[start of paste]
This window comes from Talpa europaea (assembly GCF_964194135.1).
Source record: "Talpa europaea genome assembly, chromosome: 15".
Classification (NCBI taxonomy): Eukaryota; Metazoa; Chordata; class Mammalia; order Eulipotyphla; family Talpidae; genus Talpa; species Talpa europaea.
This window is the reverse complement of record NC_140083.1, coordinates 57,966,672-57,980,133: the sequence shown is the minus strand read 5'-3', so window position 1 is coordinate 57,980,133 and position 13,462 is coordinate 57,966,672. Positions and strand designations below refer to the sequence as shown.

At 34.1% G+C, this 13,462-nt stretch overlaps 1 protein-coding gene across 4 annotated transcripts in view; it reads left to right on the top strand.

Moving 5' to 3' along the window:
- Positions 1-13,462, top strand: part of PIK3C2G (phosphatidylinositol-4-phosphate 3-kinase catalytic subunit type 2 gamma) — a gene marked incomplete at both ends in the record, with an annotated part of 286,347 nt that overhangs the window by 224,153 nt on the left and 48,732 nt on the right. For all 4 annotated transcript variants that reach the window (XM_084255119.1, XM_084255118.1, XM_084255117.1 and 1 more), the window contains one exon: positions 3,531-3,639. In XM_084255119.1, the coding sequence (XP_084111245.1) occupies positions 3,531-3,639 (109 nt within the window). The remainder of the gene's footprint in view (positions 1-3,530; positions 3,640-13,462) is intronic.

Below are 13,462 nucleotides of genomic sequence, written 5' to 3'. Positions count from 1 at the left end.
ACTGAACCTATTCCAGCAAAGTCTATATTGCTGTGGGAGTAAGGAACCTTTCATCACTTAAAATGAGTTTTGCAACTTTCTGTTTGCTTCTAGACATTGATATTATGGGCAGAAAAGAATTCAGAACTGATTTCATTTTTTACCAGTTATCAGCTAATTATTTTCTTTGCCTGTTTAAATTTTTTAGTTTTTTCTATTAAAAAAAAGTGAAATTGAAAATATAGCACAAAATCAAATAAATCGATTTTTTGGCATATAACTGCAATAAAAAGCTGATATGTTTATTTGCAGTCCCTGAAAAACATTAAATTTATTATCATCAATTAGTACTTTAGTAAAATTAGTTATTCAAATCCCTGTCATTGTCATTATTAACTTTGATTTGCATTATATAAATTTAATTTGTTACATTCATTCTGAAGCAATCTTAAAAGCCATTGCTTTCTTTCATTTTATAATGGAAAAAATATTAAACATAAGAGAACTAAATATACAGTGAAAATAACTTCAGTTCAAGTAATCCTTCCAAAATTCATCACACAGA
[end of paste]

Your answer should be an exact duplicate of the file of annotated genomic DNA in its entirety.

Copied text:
This window comes from Talpa europaea (assembly GCF_964194135.1).
Source record: "Talpa europaea genome assembly, chromosome: 15".
Classification (NCBI taxonomy): Eukaryota; Metazoa; Chordata; class Mammalia; order Eulipotyphla; family Talpidae; genus Talpa; species Talpa europaea.
This window is the reverse complement of record NC_140083.1, coordinates 57,966,672-57,980,133: the sequence shown is the minus strand read 5'-3', so window position 1 is coordinate 57,980,133 and position 13,462 is coordinate 57,966,672. Positions and strand designations below refer to the sequence as shown.

At 34.1% G+C, this 13,462-nt stretch overlaps 1 protein-coding gene across 4 annotated transcripts in view; it reads left to right on the top strand.

Moving 5' to 3' along the window:
- Positions 1-13,462, top strand: part of PIK3C2G (phosphatidylinositol-4-phosphate 3-kinase catalytic subunit type 2 gamma) — a gene marked incomplete at both ends in the record, with an annotated part of 286,347 nt that overhangs the window by 224,153 nt on the left and 48,732 nt on the right. For all 4 annotated transcript variants that reach the window (XM_084255119.1, XM_084255118.1, XM_084255117.1 and 1 more), the window contains one exon: positions 3,531-3,639. In XM_084255119.1, the coding sequence (XP_084111245.1) occupies positions 3,531-3,639 (109 nt within the window). The remainder of the gene's footprint in view (positions 1-3,530; positions 3,640-13,462) is intronic.

Below are 13,462 nucleotides of genomic sequence, written 5' to 3'. Positions count from 1 at the left end.
ACTGAACCTATTCCAGCAAAGTCTATATTGCTGTGGGAGTAAGGAACCTTTCATCACTTAAAATGAGTTTTGCAACTTTCTGTTTGCTTCTAGACATTGATATTATGGGCAGAAAAGAATTCAGAACTGATTTCATTTTTTACCAGTTATCAGCTAATTATTTTCTTTGCCTGTTTAAATTTTTTAGTTTTTTCTATTAAAAAAAAGTGAAATTGAAAATATAGCACAAAATCAAATAAATCGATTTTTTGGCATATAACTGCAATAAAAAGCTGATATGTTTATTTGCAGTCCCTGAAAAACATTAAATTTATTATCATCAATTAGTACTTTAGTAAAATTAGTTATTCAAATCCCTGTCATTGTCATTATTAACTTTGATTTGCATTATATAAATTTAATTTGTTACATTCATTCTGAAGCAATCTTAAAAGCCATTGCTTTCTTTCATTTTATAATGGAAAAAATATTAAACATAAGAGAACTAAATATACAGTGAAAATAACTTCAGTTCAAGTAATCCTTCCAAAATTCATCACACAGA